This was the case with Thorazine. The FDA only required a stricter warning label for the drug in 1985, years after the damage the drug could do had been confirmed in research and after 30 years on the market. The manufacturer of the drug, Smith, Kline & French, never stopped extolling the medical value of the drug. In 1990, after more than three decades of harming patients with irreversible neurological damage, the company shamelessly advertised Thorazine's 35th year on the market with the slogan "Trust 35 Years Of Proven Experience."

The kind of scientifically dubious testing and marketing of these drugs will continue as long as the public allows the FDA to function as little more than a subsidiary of the drug industry. The agency, like so many others in Washington D.C., is filled with officials with past financial links to the drug industry. Many FDA officials use their jobs as a springboard for more lucrative jobs in the private sector after leaving the agency. Glenmullen describes the case of Paul Leber, the FDA's director of Neuropharmacological Drug Products, which was responsible for approving Prozac and led the investigation into Prozac safety in 1991. Leber was an adamant defender of Prozac and in the late '90s joined a consulting firm that specializes in advising drug companies looking to gain FDA approval for new psychiatric drugs.

The FDA will continue to be the lax regulatory agency it is for the foreseeable future. As long as this remains the case, drug companies will continue to market new drugs as scientific break throughs with few side effects. The fact that these kinds of advertising claims will be made in light of a complete lack of long term testing of new drugs will continue as well. As long as the drug companies hold the keys to the FDA, we can expect the public to be unknowing guinea pigs for much of the research that discovers the long term adverse effects of prescription drugs. None of this will change unless the public demands and financially supports a tough FDA that does long term testing on new drugs before they are approved. If that had been done in the case of SSRI's, most if not all them might never have been approved by the FDA. Even if they had been approved after long term testing, they would have come to market with such a strict warning label that most patients who have taken the drugs might not have risked the damaging side effects.

What of Dr. Dunner at UW? Well, he is what he is because the people of Washington state allow him to be that way. With the state's budget having been whittled to the bone over the past several years, Olympia can barely fund our public universities and community colleges anymore. This means that public institutions of higher learning in Washington state will have to rely on even more private funding to stay afloat financially in the near future. As long as Washington state residents refuse to pay the taxes necessary to fully support public universities, Dr. Dunner will continue to raise money from drug companies and conduct research funded by them. As long as journalists continue to ignore where Dr. Dunner receives his funding and the industry funded science he authors in scholarly journals, they will continue to quote him as an unbiased authority on psychiatric drugs. This will have to change in order for more accurate information about SSRI drugs to reach the public.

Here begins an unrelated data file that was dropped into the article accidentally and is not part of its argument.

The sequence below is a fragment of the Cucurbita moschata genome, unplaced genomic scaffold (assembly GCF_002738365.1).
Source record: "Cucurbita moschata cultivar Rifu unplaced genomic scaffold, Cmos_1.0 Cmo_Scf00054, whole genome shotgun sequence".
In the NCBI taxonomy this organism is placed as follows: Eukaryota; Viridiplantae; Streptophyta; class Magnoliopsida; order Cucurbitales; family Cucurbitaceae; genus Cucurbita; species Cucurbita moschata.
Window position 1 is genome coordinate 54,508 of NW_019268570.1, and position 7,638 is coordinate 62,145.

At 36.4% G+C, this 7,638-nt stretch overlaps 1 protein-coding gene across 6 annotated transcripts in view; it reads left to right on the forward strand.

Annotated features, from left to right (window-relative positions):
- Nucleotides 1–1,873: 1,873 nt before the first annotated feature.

Finally, what of the documenting of the stories of patients who have experienced adverse reactions to SSRI's Dr. Tracy is conducting in Utah? Whose perspectives on the dangers of SSRI's would we find more reliable? Many of the stories Dr. Tracy has documented in Prozac: Panacea or Pandora? and will be documenting in three upcoming books will be based on anecdotes. This approach to documenting adverse side effects to SSRI's comes with some limitations no doubt. But what of the testing into the FDA approval for Prozac? Most of the 286 subjects who even finished the trials only took the drug for four to eight weeks. Even though the trials were funded by Eli Lilly and the rule book was thrown out by the company in order to gain approval for Prozac, the FDA accepted the company's claims that it had used sound science in the trials at the 1991 hearing into the drug's safety. Meanwhile, the same panel convened to look into Prozac safety callously dismissed the testimony of citizens who had suffered adverse reactions to the drug as mere "anecdotes."

The fact that one of the few ways patients on SSRI's in the '90s could find any information about the side effects of these drugs was and continues on discussion groups on the Internet, like at www.prozac-side-effects.com, should be scene as a major public policy embarrassment for our nation. Here in the wealthiest and most technically advance country in the world drug companies and doctors are not even required to report adverse reactions to drugs in patients. This should be seen as unacceptable but it does not mean that we should discount the experiences of adverse reactions from SSRI's reported by patients across the nation. Breggin notes in his introduction to Dr. Tracy's book that "I myself have learned far more about the dangerous effects of Prozac from Prozac survivors than from the drug company promotional materials."

So whose stories about Prozac safety should we find more believable? The stories of the Coralie Reid's of this world or the calm assurances that we have nothing to worry about coming from the men and women in the white coats, like Dr. Dunner at UW? I would suggest that the time is long overdue for the media to start exposing Dr. Dunner's links to the drug industry and start listening the what Coralie Reid has to say about Prozac.